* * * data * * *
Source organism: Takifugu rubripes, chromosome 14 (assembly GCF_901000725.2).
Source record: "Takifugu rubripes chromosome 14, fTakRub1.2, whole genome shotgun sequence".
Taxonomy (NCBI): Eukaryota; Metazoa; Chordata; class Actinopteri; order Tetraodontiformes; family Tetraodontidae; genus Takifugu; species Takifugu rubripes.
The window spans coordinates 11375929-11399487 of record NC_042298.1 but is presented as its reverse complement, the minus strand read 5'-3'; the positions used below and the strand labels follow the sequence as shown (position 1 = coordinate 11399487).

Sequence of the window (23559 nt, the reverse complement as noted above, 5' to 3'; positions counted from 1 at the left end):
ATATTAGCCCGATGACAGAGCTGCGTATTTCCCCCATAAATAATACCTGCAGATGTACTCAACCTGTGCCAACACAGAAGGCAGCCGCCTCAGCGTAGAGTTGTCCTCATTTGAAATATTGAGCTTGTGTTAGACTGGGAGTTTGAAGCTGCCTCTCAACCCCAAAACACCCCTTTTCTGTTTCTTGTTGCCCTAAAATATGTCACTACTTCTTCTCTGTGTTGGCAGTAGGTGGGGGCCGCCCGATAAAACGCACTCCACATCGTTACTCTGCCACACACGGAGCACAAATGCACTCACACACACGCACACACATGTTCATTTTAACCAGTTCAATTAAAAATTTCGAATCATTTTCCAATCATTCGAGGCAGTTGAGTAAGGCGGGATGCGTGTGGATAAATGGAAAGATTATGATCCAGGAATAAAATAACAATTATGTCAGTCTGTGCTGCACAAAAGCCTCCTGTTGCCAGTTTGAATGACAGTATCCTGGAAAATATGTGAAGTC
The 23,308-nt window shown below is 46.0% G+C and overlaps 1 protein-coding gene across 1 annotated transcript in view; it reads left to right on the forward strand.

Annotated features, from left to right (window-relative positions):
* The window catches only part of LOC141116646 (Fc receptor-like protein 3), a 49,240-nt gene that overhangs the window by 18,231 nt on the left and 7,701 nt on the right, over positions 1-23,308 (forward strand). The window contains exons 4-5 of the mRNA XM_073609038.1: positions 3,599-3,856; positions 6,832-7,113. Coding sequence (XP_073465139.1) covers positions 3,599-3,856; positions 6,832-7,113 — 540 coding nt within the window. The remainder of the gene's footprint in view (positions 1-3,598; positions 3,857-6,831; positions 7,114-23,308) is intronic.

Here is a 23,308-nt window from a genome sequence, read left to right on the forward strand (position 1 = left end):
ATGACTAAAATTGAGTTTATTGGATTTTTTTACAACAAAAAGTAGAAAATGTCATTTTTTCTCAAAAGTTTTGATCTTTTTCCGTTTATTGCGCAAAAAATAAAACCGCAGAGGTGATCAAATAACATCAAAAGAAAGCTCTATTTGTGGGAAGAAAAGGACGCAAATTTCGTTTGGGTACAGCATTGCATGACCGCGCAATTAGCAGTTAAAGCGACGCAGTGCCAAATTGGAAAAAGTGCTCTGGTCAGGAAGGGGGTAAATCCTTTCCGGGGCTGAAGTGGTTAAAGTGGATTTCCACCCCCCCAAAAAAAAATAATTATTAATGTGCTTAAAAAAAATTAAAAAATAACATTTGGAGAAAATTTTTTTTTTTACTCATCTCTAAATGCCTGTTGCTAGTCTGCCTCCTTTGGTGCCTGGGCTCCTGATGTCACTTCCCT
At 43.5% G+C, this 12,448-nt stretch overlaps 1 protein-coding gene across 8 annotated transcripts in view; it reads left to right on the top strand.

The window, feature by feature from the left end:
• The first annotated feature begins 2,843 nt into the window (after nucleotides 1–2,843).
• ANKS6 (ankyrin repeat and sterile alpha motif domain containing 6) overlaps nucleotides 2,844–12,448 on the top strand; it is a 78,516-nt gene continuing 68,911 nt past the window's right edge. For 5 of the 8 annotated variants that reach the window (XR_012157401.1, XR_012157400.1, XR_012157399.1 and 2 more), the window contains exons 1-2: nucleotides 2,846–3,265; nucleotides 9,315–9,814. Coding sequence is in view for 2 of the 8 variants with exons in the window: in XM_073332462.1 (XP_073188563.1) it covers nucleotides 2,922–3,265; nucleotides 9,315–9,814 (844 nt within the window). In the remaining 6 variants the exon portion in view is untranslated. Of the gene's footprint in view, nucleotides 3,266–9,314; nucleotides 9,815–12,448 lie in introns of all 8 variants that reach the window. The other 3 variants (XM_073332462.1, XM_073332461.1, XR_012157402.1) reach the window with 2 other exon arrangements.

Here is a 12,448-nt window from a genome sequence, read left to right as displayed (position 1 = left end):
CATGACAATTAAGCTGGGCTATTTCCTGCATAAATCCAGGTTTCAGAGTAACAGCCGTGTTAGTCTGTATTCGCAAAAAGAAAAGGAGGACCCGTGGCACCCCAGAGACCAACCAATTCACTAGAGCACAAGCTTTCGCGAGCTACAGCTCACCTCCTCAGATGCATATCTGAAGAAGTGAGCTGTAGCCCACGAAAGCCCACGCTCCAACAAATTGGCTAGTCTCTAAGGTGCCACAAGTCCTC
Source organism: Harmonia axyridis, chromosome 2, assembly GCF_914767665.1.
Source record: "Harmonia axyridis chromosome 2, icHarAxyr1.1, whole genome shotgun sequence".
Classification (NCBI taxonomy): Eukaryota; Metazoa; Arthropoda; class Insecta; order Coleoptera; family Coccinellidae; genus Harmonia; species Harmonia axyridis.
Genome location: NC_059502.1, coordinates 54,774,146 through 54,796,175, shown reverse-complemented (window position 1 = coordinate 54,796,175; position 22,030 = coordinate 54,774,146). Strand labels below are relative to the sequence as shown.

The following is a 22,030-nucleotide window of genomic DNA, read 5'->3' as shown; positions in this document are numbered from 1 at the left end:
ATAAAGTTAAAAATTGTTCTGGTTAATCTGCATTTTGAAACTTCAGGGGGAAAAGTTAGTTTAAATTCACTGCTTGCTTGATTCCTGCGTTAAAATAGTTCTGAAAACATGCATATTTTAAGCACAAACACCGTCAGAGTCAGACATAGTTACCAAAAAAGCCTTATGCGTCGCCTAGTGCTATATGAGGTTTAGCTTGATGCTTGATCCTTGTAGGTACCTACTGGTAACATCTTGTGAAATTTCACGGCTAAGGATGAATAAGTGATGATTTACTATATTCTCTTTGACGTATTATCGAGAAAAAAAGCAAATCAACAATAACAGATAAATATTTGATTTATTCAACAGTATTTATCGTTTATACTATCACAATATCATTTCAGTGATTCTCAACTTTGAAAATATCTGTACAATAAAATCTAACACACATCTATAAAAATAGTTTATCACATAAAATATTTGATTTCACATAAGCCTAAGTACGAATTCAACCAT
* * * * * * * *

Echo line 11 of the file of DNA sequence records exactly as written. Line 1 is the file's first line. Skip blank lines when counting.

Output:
ATGACTAAAATTGAGTTTATTGGATTTTTTTACAACAAAAAGTAGAAAATGTCATTTTTTCTCAAAAGTTTTGATCTTTTTCCGTTTATTGCGCAAAAAATAAAACCGCAGAGGTGATCAAATAACATCAAAAGAAAGCTCTATTTGTGGGAAGAAAAGGACGCAAATTTCGTTTGGGTACAGCATTGCATGACCGCGCAATTAGCAGTTAAAGCGACGCAGTGCCAAATTGGAAAAAGTGCTCTGGTCAGGAAGGGGGTAAATCCTTTCCGGGGCTGAAGTGGTTAAAGTGGATTTCCACCCCCCCAAAAAAAAATAATTATTAATGTGCTTAAAAAAAATTAAAAAATAACATTTGGAGAAAATTTTTTTTTTTACTCATCTCTAAATGCCTGTTGCTAGTCTGCCTCCTTTGGTGCCTGGGCTCCTGATGTCACTTCCCT